Temurid Tashkent

At the end of XIV century and at the start of XV century, Tashkent was under the supervision of Temur and Temurids. In 1404 Amir Temur bequeathed the town to his grandson Ulughbek as a free property. At this time the city turned into a fortressed castle on the border between the valley and the nomadic desert. Its territory had extended, manufacturing, trade and culture had developed. Monuments such as Registan, temples in Sheykhantaur encemble and cathedral mosques had been built during that period. Archeological discoveries reveal that the local traditions of the architectural monuments were harmonized with the cultural traits of neighboring eastern countries.

The battle for the throne started among the Temurides and resulted in Tashkent is falling into the hands of Mongol khan Yunuskhan in 1485 and the city became his residence. But Yunuskhan’s period didn’t last long and he died in Tashkent in 1487. After Yunuskhan his son Sultan Mahmudkhan took the throne but his rule also didn’t last long. In 1503 Sheybanikhan had taken Tashkent and he gave the governance of Tashkent to Suyunchkhujakhan and Kuchlukkhan.

Despite the general decline of the cities of the Old Silk Road, the town once again grew prosperous under Sheybanids in the late 15th and 16th centuries and most of its surviving architectural monuments date from that period. The city had been surrounded by new walls. Architectural monuments arose, some of them (Sheykhantaur temple, Kukaldosh and Baroqkhon medresses) are still standing today. Starting from the Sheybanid period, Tashkent’s name was seldom referred in socio-political events. In 1558 Tashkent was able to resist Kyrgyz-kaysak blockade. In 1579 Bukhara khan Abdullakhan II occupied the city. In 1588 the city population rebelled against the viceroy of Abdullakhan II, the khakim of Tashkent vilayet Uzbekkhan. The rebels for some time kept Kazakh sultan Jonali as their khan, but not much time passed before the rebellion had been suppressed. In 1597 Kazakh khan Tavakkal (died in 1598) took the city. Not much time later, Tashkent again passed to Bukhara khanate: Imamqulikhan from Ashtarkhaniys who, having beaten the Kazakhs in 1611, appointed his son Iskandar as Tashkent’s viceroy. The city population rebelled against Iskandar and he was killed. A furious Imamqulikhan then took severe revenge from Tashkent’s population and terrible massacre ensued. In the first quarter of XVIII century Tashkent again passed into the hands of Kazakhs and was governed by Kazakhs until 1740.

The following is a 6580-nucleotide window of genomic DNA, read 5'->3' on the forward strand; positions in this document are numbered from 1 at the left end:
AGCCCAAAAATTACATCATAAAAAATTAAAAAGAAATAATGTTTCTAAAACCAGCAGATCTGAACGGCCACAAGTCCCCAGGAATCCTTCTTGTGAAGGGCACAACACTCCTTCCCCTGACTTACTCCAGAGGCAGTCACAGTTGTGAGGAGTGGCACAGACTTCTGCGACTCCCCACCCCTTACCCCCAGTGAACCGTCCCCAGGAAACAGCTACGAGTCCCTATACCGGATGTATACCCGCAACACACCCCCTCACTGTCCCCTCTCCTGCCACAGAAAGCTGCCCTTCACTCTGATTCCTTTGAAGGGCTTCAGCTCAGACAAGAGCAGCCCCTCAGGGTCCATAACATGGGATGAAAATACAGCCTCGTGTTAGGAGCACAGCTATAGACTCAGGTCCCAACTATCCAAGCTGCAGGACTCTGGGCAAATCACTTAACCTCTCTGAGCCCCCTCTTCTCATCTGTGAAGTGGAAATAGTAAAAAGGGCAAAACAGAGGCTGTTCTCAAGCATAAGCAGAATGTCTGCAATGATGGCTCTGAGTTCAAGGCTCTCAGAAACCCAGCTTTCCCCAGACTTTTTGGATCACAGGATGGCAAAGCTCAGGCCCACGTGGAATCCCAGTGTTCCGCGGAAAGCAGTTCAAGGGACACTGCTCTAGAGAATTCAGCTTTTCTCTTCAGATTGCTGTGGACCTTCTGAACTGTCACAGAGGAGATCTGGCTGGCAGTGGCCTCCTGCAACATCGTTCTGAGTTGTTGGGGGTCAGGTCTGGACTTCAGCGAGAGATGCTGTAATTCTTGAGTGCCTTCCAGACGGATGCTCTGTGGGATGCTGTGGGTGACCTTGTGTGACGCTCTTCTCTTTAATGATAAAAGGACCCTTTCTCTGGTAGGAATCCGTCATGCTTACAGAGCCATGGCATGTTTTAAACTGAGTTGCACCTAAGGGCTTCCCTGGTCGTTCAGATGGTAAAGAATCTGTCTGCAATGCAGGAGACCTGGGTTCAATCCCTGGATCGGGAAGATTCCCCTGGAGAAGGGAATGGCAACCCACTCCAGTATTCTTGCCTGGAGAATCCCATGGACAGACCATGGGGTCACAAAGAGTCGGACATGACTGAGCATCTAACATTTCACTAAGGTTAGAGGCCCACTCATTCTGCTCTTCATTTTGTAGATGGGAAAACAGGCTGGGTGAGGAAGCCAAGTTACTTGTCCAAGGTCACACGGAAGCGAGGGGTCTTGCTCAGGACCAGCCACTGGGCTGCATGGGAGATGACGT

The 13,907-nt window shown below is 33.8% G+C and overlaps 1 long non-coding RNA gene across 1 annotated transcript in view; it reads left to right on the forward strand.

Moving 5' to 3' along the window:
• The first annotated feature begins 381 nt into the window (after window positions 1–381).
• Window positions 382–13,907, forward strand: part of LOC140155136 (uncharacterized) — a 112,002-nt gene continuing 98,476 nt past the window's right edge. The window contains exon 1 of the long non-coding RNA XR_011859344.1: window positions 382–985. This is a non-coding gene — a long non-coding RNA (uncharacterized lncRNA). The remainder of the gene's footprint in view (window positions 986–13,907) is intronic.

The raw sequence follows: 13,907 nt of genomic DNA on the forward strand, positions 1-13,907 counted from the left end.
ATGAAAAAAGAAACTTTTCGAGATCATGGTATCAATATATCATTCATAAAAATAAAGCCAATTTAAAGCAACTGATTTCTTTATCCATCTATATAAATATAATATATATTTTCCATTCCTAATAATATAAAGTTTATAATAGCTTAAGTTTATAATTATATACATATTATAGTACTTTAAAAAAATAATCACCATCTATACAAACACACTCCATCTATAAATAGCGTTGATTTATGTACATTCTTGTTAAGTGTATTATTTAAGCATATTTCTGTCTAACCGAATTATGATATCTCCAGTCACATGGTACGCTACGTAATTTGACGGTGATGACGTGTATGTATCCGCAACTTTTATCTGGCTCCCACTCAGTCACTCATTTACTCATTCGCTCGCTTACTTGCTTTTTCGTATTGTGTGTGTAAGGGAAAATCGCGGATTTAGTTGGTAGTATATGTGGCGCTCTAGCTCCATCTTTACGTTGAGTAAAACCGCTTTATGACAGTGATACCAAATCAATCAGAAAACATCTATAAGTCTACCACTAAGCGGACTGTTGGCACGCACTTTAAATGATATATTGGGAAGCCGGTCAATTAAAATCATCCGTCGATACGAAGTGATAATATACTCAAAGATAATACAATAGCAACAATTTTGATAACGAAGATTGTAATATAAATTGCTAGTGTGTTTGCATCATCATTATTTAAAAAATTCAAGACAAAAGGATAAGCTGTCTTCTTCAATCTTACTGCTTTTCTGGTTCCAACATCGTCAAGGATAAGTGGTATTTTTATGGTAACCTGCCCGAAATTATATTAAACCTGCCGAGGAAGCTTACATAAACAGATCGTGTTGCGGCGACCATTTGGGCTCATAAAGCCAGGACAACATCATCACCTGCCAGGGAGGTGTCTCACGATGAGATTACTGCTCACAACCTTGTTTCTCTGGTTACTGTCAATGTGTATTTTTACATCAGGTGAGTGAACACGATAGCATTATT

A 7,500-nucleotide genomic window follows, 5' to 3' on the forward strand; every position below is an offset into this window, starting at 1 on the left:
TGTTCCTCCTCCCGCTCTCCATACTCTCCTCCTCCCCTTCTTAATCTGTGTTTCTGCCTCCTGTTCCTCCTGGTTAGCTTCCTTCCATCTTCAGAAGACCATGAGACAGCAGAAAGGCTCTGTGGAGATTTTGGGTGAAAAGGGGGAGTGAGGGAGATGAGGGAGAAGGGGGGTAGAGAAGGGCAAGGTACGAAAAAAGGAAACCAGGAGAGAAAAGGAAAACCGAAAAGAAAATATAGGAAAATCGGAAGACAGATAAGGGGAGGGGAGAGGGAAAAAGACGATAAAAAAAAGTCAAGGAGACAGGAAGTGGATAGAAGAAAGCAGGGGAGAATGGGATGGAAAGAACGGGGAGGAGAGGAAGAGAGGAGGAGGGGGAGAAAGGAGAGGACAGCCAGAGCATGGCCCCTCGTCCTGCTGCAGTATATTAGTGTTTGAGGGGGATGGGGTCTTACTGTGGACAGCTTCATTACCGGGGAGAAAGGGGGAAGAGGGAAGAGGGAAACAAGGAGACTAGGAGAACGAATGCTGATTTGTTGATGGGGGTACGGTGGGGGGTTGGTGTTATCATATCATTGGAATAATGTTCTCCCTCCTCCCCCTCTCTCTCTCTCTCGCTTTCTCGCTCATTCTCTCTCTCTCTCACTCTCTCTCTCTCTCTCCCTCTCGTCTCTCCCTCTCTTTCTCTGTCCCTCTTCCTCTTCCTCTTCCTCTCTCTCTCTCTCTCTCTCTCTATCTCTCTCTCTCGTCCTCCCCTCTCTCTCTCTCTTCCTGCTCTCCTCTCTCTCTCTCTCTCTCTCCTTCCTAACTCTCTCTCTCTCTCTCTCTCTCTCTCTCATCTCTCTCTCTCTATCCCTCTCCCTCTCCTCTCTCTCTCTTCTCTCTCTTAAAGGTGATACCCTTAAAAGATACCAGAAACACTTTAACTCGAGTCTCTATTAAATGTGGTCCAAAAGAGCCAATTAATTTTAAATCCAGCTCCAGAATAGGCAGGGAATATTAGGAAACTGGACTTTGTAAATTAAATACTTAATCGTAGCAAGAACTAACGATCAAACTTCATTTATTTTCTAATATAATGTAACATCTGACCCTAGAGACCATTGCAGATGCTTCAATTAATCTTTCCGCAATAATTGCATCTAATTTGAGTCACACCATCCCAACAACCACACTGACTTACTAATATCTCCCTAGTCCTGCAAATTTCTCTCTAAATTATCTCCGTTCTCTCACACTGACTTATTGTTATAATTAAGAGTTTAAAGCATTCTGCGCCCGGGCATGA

In the middle of XVIII century, though the city had passed from hand to hand, it had been still divided into four parts: Sheykhantaur, Sebzor (for some time it was called as Qaffol-Shoshiy), Kukcha (Shaykh Zainiddin) and Beshyoghoch (Zangiota) dahas and each had been ruled independently by khakims. In the history of Tashkent it was called “Chor hokimlik” – “Four kingdomship”. In 1784 Yunuskhuja, the khakim of Sheykhantaur daha, took over governing of the other three dahas, putting an end to Tashkent’s feudal disintegration and organized an independent Tashkent state. Though the Tashkent state had been under the pressure of Middle Juz sultans, especially under Kokand khanetes, it survived 20 years of life. In order to strengthen his government’s political and economic status, Yunuskhuja tried to establish ties with the Russian state. In autumn of 1802 he sent a Tashkent ambassadorial delegation of 7 people, headed by Prime Minister Mullojon Okhundomullo Makhsum to St.Petersburg. The main focus of the deputation was to set up trade agreements with the Russian government, asking for 500 soldier’s rifles, 1000 pouds (a poud is 16 kilos) of copper, and to send a specialist in gun manufacture to Tashkent for a period of 5 years. In 1803 Tashkent ambassadors had been received by Emperor Alexander the I and by the state counselor and minister of Foreign Affairs of Russia graph A. Vorontsov.